Lately those wanting to show warming trends have been using simple pictures or pictograms. A pictogram acts like a graph, but in most instances gets a point across faster and more precisely than say a bar chart. The human brain processes colors and pictures more easily than representative symbols.
The National Center for Environmental Information has started to use pictograms in their climate summaries. The following one for the lower forty-eight states caught my eye when it was released for the 2016 climate summary:
This pictogram shows well how annual extremes in minimum temperatures have been rising, particularly since 1990. Most of the time cooler than average conditions are represented by blue colors and hotter red. Most alarmingly, 2016 had the highest values since 1910 from coast to coast, and that can readily be seen with just a glance at the maps. My friend Deke Arndt from the National Oceanographic and Atmospheric Administration, who is in charge of disseminating climate reports at NCEI, can be quoted, “As far as temperatures go, and especially “extreme” temperatures go, minimum temperatures (a.k.a. “Tmin”, “morning lows”, “overnight lows”, etc.) are increasing more than maximum temperatures (a.k.a. “afternoon highs”). This last year was the 2nd warmest for the US overall, but the warmest for minimum temperatures. I like this composite map, which shows which parts of the US have had extremely warm Tmins since 1910. The last two or three decades have really seen an expansive growth of warm Tmin extremes (in red – extremely cool Tmins are in blue). If you have plants or livestock, you know what warm summer nights mean. If you don’t have A/C, it’s rough. If you *do* have A/C, it’s expensive.”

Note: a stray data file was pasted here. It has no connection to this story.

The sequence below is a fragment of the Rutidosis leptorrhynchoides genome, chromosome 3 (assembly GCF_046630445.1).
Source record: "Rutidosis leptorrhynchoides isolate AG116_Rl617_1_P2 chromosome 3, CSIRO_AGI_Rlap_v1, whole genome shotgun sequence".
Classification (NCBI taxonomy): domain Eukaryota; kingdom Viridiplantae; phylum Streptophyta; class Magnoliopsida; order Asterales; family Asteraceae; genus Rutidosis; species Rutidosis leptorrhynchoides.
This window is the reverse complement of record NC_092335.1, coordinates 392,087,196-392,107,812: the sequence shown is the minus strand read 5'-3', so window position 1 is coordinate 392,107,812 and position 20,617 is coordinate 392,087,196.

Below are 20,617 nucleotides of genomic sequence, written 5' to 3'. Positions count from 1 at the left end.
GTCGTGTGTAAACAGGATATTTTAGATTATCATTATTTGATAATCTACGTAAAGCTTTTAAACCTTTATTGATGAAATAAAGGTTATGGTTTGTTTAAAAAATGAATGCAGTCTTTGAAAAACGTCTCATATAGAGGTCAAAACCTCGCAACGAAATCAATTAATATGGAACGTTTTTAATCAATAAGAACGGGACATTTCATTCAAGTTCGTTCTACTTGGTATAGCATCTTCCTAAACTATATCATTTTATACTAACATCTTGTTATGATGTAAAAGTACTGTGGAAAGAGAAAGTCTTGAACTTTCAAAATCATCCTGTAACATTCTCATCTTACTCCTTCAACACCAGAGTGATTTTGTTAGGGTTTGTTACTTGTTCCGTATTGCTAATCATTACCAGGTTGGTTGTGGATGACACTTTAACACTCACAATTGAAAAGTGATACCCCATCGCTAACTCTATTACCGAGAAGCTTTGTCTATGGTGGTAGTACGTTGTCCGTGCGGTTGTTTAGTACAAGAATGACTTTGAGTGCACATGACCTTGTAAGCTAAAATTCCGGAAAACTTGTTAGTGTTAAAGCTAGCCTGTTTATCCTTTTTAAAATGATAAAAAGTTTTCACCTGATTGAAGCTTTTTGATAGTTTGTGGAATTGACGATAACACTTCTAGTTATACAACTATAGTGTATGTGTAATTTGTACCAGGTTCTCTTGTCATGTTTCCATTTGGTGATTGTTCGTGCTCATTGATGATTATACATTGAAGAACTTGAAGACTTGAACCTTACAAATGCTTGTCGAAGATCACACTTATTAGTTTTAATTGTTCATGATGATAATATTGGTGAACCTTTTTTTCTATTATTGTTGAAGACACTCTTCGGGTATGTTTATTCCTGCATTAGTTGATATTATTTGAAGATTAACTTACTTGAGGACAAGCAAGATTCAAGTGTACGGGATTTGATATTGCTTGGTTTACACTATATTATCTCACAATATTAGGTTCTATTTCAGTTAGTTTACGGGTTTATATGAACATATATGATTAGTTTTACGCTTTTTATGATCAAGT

As far as the globe goes, here is another stark pictogram from Ed Hawkins as retweeted by my friend Brian Kahn last fall:
Again, the hotter than average or red colors for each year can be plainly seen after 1990.
When looking at my own work I thought it might be better to add color showing months with significantly more than a one to one ratio of daily record highs to daily record lows in red and those with a significantly less in blue as shown in my first post. I call this “The Records Genome”, and I will be presenting more of this data in future posts. You can see trends in association with the raw data much better compared with this black and white version:
The bold font represents months with more than a ten to one ratio.
Yes, charts with color can be processed better by the human brain than black and white versions.
On my next post we will be taking a look at carbon pollution trends.
The Climate Guy